In KNHANES, blood pressure (BP) was measured by four nurses in charge of BP measurement in the special investigation department of Korea Disease Control and Prevention Agency (KDCA) starting from phase IV (2007). The BP was not measured by automatic sphygmomanometer, but by a standard mercury sphygmomanometer (Baumanometer, WA Baum Co.). The BP was measured with participants in a sitting position after he or she had rested for at least 10 min. In all participants, the two BP measurement were taken at 5-minute intervals in a quiet atmosphere. The mean of these two measurements was used for the data analysis. The KDCA have been reinforcing quality control of BP measurement since 2011, by introducing a certification system, standardizing BP measurement and survey environment.
Hypertension was defined, based on the European Society of Hypertension (ESH) criteria : systolic BP ≥ 140 mmHg, diastolic BP ≥ 90 mmHg, or use of antihypertensive medications. The BP was stratified into two categories: hypertension and no hypertension.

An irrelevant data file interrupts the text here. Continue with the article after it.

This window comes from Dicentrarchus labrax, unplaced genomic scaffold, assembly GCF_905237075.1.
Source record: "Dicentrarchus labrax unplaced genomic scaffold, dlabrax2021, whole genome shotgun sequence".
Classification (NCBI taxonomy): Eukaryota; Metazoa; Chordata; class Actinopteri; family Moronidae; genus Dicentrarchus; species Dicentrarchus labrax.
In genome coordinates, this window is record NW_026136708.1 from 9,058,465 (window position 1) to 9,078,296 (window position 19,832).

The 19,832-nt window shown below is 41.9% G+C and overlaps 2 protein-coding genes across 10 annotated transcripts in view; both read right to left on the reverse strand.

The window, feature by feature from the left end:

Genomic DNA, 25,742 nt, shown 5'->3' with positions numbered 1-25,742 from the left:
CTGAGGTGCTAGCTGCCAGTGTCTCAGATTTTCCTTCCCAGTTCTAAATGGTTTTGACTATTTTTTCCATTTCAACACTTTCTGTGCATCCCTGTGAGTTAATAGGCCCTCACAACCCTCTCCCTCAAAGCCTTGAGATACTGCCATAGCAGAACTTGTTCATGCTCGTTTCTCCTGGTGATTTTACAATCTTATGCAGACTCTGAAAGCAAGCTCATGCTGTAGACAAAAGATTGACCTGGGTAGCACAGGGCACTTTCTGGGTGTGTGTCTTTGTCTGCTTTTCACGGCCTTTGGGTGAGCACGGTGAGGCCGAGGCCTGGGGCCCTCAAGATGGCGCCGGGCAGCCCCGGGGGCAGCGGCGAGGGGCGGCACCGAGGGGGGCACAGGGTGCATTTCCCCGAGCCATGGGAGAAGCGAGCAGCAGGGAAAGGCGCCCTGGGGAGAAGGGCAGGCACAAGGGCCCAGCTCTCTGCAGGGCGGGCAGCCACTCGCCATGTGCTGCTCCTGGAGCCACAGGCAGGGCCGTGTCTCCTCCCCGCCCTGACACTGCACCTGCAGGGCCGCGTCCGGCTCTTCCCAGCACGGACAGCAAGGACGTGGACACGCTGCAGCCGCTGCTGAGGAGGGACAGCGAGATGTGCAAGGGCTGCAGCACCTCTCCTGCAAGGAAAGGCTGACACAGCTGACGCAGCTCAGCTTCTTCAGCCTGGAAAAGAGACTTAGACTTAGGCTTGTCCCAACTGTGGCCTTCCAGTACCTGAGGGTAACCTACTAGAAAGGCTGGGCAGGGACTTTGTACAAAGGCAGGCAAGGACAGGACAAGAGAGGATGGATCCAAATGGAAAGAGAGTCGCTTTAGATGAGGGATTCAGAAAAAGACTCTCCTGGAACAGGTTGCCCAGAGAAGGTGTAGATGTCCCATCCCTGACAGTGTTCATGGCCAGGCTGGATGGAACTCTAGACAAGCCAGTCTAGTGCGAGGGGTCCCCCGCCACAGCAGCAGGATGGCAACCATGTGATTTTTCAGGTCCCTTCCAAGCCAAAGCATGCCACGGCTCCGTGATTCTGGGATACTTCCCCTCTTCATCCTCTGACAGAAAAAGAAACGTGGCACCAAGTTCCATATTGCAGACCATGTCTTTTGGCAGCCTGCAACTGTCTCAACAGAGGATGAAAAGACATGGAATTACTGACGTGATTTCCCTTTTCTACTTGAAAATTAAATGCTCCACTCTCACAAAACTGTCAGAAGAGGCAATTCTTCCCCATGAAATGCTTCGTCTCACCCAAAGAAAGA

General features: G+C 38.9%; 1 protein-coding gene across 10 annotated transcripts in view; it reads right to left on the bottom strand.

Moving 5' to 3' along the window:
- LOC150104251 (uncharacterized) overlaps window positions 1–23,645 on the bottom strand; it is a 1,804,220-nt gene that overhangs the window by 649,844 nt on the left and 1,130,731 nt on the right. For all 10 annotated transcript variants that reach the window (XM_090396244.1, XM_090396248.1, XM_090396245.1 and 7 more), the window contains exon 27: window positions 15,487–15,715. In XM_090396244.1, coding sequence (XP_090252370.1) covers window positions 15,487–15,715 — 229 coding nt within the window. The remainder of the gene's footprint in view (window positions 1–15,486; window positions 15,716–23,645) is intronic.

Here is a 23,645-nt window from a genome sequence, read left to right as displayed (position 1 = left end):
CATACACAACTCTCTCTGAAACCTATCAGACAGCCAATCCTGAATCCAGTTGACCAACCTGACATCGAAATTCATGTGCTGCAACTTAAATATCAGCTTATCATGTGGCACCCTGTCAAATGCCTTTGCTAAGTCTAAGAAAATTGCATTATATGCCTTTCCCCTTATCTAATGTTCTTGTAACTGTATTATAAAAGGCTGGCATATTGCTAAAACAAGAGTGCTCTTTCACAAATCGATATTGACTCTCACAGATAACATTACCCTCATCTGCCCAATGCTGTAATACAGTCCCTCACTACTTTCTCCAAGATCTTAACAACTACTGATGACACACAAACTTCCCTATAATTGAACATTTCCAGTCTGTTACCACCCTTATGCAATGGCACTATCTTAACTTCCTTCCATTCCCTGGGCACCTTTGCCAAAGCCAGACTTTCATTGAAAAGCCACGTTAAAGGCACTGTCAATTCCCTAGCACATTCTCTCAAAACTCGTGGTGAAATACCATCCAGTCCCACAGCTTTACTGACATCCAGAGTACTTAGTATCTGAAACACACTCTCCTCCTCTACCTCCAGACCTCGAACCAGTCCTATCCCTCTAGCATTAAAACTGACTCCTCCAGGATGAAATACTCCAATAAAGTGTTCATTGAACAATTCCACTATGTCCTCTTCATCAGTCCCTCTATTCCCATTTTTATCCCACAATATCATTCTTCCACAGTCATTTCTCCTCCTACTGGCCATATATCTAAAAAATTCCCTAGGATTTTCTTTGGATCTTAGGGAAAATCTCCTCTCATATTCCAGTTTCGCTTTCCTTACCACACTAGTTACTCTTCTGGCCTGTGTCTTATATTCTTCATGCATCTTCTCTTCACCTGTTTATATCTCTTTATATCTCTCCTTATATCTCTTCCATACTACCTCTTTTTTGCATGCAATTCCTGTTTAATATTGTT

Assessment of coffee consumption
Coffee consumption was measured with self-reported data obtained through food frequency questionnaire (FFQ). For each food item, there were nine categories from rarely to three times a day. In FFQ, the frequency of coffee intake was classified into the nine categories: rarely, one serving per month; two to three servings per month; one serving per week; two to three servings per week; four to six servings per week; one serving per day; two servings per day; and three or more servings per day. An updated semi-quantitative food frequency questionnaire (SQFFQ) used in the KNHANES from 2012 exhibited adequate reproducibility and modest validity . Daily intake was calculated based on the midpoint of the assigned frequencies in each category for each food item. Coffee intake was calculated by multiplying the midpoints of frequencies by the number of servings consumed at any given time of intake. Frequency of coffee consumption was then classified into two groups (≤ 2 and > 2 servings per day) according to the mean daily coffee consumption of study participants.